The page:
Just before I let loose the last few I remembered that it's wise to remove all the keys before opening a Model F lest it explode into a million pieces:
nokeys.jpg
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Oh Hello - let's take a closer look at that spacebar retainer...
counterstrike2.PNG
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Yes, even that was countersunk(!).

... Let's look at the back!
flatpcb.jpg
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Nice - it's subtle and hard to see here but the two screenholes you see in the PCB are ground and plated which means that they're making electrical contact with the case itself. You can also see that the USB socket is on a daughter-board which is nice - means one can modify either or both at will with a minimum of fuss.

Epiphany

Anyone who has ever worked on a Model F knows how hard it can be to re-assemble them. You have all the feet in tension against the plate, they all need to be aligned perfectly - you slide the PCB and base-plate against the other until they align... It's hard because the whole thing is under tension due to the use of foam padding etc.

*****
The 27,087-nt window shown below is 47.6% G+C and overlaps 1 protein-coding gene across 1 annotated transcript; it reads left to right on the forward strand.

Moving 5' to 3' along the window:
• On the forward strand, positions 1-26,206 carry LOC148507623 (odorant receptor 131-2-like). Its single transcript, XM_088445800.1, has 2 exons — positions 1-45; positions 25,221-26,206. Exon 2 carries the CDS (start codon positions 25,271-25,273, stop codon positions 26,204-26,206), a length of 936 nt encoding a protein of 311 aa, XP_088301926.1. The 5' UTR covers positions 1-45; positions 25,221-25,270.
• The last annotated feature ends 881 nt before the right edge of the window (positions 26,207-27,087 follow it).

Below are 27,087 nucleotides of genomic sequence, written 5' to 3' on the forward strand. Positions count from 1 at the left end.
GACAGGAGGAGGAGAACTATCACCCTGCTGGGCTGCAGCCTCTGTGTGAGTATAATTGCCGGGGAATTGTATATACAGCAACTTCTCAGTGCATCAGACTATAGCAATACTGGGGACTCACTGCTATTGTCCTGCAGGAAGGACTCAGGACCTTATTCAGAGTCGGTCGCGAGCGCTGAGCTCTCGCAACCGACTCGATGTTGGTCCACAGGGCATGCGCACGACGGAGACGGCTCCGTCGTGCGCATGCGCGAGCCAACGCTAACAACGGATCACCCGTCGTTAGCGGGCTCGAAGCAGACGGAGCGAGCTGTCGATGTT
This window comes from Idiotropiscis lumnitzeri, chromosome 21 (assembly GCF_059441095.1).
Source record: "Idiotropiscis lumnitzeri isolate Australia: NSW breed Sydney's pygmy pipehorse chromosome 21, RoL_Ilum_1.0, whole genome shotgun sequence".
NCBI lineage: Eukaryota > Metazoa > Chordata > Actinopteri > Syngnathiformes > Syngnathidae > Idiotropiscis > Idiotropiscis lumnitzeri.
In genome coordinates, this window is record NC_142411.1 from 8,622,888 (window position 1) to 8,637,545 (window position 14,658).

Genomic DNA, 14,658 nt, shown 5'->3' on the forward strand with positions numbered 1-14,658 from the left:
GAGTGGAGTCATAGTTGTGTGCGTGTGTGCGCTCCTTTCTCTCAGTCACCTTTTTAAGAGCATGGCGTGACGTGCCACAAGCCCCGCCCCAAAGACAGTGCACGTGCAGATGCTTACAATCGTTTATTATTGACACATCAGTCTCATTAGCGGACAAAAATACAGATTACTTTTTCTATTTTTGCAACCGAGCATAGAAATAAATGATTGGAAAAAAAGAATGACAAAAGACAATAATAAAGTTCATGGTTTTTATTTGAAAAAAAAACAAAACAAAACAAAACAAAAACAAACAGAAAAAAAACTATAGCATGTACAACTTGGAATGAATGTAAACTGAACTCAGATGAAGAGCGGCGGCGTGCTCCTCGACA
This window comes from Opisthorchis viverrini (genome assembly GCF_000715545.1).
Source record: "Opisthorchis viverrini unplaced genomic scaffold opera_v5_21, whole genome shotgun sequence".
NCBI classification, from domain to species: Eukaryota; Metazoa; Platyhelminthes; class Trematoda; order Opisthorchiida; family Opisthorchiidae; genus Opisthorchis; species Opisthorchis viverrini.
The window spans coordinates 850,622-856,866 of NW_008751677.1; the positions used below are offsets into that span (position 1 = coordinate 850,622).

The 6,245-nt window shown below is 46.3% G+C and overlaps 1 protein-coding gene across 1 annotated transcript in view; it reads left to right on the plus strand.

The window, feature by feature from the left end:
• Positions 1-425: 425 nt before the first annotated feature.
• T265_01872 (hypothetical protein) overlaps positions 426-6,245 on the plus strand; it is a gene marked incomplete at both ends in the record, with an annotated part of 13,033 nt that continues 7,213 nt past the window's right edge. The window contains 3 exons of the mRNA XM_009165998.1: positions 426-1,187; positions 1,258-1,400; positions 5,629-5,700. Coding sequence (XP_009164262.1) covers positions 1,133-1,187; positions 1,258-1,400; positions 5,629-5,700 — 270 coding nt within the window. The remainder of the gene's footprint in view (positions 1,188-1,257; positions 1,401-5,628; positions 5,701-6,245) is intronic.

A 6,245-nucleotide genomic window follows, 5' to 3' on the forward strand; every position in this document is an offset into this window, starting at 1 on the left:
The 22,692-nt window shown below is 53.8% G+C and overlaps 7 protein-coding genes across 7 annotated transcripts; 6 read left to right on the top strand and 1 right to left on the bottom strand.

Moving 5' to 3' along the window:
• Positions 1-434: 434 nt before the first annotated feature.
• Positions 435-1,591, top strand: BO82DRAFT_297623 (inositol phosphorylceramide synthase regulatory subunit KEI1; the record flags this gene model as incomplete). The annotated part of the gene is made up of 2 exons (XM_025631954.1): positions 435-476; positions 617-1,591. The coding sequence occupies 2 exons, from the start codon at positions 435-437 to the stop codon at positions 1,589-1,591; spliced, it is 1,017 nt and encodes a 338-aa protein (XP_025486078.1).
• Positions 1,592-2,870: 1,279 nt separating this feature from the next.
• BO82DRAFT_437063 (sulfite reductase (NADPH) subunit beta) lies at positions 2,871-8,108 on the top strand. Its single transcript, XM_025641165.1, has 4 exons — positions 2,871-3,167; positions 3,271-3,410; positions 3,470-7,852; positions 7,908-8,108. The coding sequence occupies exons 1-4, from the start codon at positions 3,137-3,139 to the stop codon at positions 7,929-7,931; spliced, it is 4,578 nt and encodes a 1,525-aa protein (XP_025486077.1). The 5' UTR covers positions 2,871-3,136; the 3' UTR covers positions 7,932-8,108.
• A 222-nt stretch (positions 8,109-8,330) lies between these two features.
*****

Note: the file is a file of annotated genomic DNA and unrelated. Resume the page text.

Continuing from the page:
The different approach:
toprightpcb.jpg
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The base of the barrels and the PCB are countersunk into the case. This results in the PCB resting on top of the barrels with no pushing and shoving required. Speaking of pushing and shoving, what about that daughter-board?
counterdaughter.jpg
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The daughterboard is also countersunk to the depth required such that it makes direct physical contact with the PCB when the PCB is put on top. The daughter-board can move a little when the main PCB isn't there but the posts on the interfacing component alight directly with holes in the main PCB which index the connector perfectly.